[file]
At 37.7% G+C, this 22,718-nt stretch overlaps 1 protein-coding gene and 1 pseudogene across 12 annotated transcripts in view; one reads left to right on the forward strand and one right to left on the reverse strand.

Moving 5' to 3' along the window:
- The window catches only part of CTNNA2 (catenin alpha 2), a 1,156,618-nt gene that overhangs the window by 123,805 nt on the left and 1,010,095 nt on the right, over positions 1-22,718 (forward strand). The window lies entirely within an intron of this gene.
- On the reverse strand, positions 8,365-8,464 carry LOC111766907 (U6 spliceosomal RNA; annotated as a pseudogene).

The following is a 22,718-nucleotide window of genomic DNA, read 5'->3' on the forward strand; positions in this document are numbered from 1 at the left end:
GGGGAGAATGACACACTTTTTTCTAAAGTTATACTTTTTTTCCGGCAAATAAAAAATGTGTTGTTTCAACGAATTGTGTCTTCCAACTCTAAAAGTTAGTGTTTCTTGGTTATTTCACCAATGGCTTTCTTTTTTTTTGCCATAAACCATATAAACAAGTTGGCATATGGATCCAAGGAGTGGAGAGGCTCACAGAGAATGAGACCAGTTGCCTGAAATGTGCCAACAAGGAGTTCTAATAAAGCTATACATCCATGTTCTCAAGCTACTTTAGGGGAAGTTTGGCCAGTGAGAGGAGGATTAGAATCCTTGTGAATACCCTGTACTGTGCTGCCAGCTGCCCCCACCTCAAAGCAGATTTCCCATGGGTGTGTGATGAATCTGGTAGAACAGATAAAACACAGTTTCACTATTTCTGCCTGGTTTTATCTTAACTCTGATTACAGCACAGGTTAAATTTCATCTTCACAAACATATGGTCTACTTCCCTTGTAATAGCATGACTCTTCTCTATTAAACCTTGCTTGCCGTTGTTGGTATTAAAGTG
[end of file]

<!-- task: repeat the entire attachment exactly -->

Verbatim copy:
At 37.7% G+C, this 22,718-nt stretch overlaps 1 protein-coding gene and 1 pseudogene across 12 annotated transcripts in view; one reads left to right on the forward strand and one right to left on the reverse strand.

Moving 5' to 3' along the window:
- The window catches only part of CTNNA2 (catenin alpha 2), a 1,156,618-nt gene that overhangs the window by 123,805 nt on the left and 1,010,095 nt on the right, over positions 1-22,718 (forward strand). The window lies entirely within an intron of this gene.
- On the reverse strand, positions 8,365-8,464 carry LOC111766907 (U6 spliceosomal RNA; annotated as a pseudogene).

The following is a 22,718-nucleotide window of genomic DNA, read 5'->3' on the forward strand; positions in this document are numbered from 1 at the left end:
GGGGAGAATGACACACTTTTTTCTAAAGTTATACTTTTTTTCCGGCAAATAAAAAATGTGTTGTTTCAACGAATTGTGTCTTCCAACTCTAAAAGTTAGTGTTTCTTGGTTATTTCACCAATGGCTTTCTTTTTTTTTGCCATAAACCATATAAACAAGTTGGCATATGGATCCAAGGAGTGGAGAGGCTCACAGAGAATGAGACCAGTTGCCTGAAATGTGCCAACAAGGAGTTCTAATAAAGCTATACATCCATGTTCTCAAGCTACTTTAGGGGAAGTTTGGCCAGTGAGAGGAGGATTAGAATCCTTGTGAATACCCTGTACTGTGCTGCCAGCTGCCCCCACCTCAAAGCAGATTTCCCATGGGTGTGTGATGAATCTGGTAGAACAGATAAAACACAGTTTCACTATTTCTGCCTGGTTTTATCTTAACTCTGATTACAGCACAGGTTAAATTTCATCTTCACAAACATATGGTCTACTTCCCTTGTAATAGCATGACTCTTCTCTATTAAACCTTGCTTGCCGTTGTTGGTATTAAAGTG